5. BHopper2

    Easy Cook Quiche

    An Easy Cook recipe I found online. Ingredients: 1 - 3 oz Can of Bacon Bits 1 - 9 in. Deep Dish Pie Crust 1/2 Cup of chopped Onion 8 oz of your favorite shredded cheese 4 Large Eggs 1 cup half-and-half Procedure: 1. Preheat oven to 400*F 2. Combine Onion, Bacon, and Cheese in a Bowl and mix well. 3. Put Cheese mixture into Deep Dish pie crust. 4. Mix Eggs and half-and-half together, and pour over cheese mixture. Use a fork to make sure liquid is well distributed. 5. Bake at 400*F for 15 minutes. 6. Turn temperature down to 350*F, and bake until golden brown on top. Approx 30 minutes, more or less. Serve hot, or let cool.
  6. mollyhousemouse

    Dreamy and Cheesy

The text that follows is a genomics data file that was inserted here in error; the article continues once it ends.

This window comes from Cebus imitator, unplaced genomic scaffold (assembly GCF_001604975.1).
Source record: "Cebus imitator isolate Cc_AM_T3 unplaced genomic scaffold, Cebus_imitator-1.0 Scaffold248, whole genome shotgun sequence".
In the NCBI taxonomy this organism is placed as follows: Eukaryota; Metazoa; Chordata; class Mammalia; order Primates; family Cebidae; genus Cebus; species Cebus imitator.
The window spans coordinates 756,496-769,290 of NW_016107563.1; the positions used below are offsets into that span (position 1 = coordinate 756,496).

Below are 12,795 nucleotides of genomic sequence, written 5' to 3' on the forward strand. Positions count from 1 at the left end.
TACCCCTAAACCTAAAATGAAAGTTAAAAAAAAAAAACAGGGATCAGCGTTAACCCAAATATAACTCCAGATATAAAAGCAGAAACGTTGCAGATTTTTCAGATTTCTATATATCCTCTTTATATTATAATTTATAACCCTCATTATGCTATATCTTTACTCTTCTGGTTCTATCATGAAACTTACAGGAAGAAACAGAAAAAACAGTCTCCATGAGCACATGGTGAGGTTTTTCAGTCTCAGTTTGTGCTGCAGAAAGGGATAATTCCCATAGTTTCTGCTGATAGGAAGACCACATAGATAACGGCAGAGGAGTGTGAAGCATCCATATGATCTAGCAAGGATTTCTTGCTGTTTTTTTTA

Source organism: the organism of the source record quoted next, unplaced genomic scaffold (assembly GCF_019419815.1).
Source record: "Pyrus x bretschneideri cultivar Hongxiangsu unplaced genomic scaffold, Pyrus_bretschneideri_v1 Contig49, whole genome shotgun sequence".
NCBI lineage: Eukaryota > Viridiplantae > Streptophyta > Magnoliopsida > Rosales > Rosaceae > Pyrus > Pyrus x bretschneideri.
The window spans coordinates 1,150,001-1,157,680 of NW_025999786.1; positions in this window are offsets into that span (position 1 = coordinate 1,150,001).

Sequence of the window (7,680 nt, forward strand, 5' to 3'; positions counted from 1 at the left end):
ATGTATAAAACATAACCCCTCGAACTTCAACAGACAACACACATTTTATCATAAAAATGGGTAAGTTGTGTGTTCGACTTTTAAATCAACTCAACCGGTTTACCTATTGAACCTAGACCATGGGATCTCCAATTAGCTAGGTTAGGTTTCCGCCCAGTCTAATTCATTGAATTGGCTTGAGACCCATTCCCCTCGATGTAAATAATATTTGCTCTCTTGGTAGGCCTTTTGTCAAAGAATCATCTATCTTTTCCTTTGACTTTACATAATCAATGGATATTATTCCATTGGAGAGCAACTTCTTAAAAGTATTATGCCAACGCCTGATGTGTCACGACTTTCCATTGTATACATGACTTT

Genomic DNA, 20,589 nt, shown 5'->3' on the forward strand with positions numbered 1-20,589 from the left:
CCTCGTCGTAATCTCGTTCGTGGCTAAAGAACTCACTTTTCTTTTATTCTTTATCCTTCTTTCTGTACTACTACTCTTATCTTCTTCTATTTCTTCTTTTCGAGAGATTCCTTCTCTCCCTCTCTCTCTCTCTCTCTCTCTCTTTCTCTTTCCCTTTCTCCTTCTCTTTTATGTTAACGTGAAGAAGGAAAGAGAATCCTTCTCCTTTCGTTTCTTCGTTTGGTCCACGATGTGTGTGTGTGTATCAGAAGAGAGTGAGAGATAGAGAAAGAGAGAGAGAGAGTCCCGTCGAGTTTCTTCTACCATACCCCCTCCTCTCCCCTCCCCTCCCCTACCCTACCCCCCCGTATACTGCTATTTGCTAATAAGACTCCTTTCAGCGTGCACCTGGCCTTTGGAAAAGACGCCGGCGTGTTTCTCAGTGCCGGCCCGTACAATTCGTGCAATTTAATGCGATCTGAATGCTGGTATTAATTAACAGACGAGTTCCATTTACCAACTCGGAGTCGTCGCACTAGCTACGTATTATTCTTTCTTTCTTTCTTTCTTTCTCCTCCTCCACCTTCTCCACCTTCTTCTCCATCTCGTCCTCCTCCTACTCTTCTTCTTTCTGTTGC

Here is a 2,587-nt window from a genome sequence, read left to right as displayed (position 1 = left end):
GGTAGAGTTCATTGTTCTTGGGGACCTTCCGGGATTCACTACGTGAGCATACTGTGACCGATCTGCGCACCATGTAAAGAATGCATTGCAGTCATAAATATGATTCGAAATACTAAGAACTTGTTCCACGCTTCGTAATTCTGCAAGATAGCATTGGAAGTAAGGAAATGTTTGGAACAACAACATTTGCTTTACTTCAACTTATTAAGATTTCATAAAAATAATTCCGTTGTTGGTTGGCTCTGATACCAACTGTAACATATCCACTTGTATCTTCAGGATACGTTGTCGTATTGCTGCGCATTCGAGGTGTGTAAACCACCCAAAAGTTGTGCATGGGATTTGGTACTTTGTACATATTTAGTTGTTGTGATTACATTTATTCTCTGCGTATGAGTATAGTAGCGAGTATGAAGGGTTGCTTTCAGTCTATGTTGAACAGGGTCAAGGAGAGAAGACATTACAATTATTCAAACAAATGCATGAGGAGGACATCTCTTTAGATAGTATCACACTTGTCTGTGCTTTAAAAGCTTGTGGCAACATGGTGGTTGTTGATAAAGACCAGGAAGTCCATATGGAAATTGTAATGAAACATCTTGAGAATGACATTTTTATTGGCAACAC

So I was talking to some friends about food the other day, and the subject of mac and cheese came up somehow. Well I opened my mouth and said, “I have a good recipe for mac and cheese.” So a few people wanted it. And then they said, you should put it on your blog. So, here it is. It’s nothing fancy. And it’s really not good for you. But it is so good! So good that people I work with like the leftovers! I started with my mother’s recipe. Adapted it with flavors we like. Took out a little of the fat. The big secret? My kids think that it’s really hard to make. It’s really not. It’s all about the prep. Once you get started with this, you really can’t stop. We don’t bake it, there’s no time. See, I’m short, so I need a tall person to come help me drain the noodles. When I call for help, it’s like ringing the dinner bell! The kids drain the pasta, then line up like Pavlov’s dogs. This is a basic recipe. You can add to it, take away from it. We add cubed ham and frozen peas. I add the peas to the colander and drain the pasta over them to thaw them. I toss the ham cubes into the cheese sauce. It’d be great with some green chiles, or chopped bacon. Please let me know if you try it. Molly ½ onion finely diced 2 tablespoons margarine, or 1 tablespoon butter and 1 tablespoon bacon fat 2 tablespoons AP flour 2 cups milk 1 box low sodium chicken broth ½ pound box Velveeta, cubed, or in chunks about the same size 1 cup shredded cheddar, colby jack, or Mexican blend cheese ¼ to ½ cup parmesan 1-2 pounds macaroni elbows This recipe is all about the prep, as once you get started, you really cannot stop. So have all your stuff ready. Start by filling a pot with water and putting it to boil, have the noodles ready, and once it boils, put the noodles in, adding some salt. Heat a deep sauce pan, and melt your fat, saute your onions until fragrant and soft. Sprinkle the flour over this, and whisk it well for 3 or 4 minutes. This is your roux, you need to cook the flour a little but not make this dark at all. Now add the milk, slowly, whisking the whole time, making sure to break up any lumps of flour you find. Once it starts to bubble it will thicken quickly. Switch to a spoon now. Add some chicken broth, maybe a half cup at a time, you want this thick like a gravy, not like concrete. Let it bubble and thicken for a few minutes. You’ll need to stir almost constantly so it doesn’t stick and burn. Taste and add salt and pepper if needed. Now add the Velveeta a little at a time stirring to get it melted, once all that is in, add the cheddar the same way. Then dump in the parm and stir until it’s all creamy. Turn the heat way down, stirring regularly if the noodles aren’t done. Drain the noodles and add to the cheese sauce. If it’s too thick, add some chicken broth. At this point it’s ready to eat, or you can bake it in a 350 degree oven with some buttered bread crumbs on top until golden brown.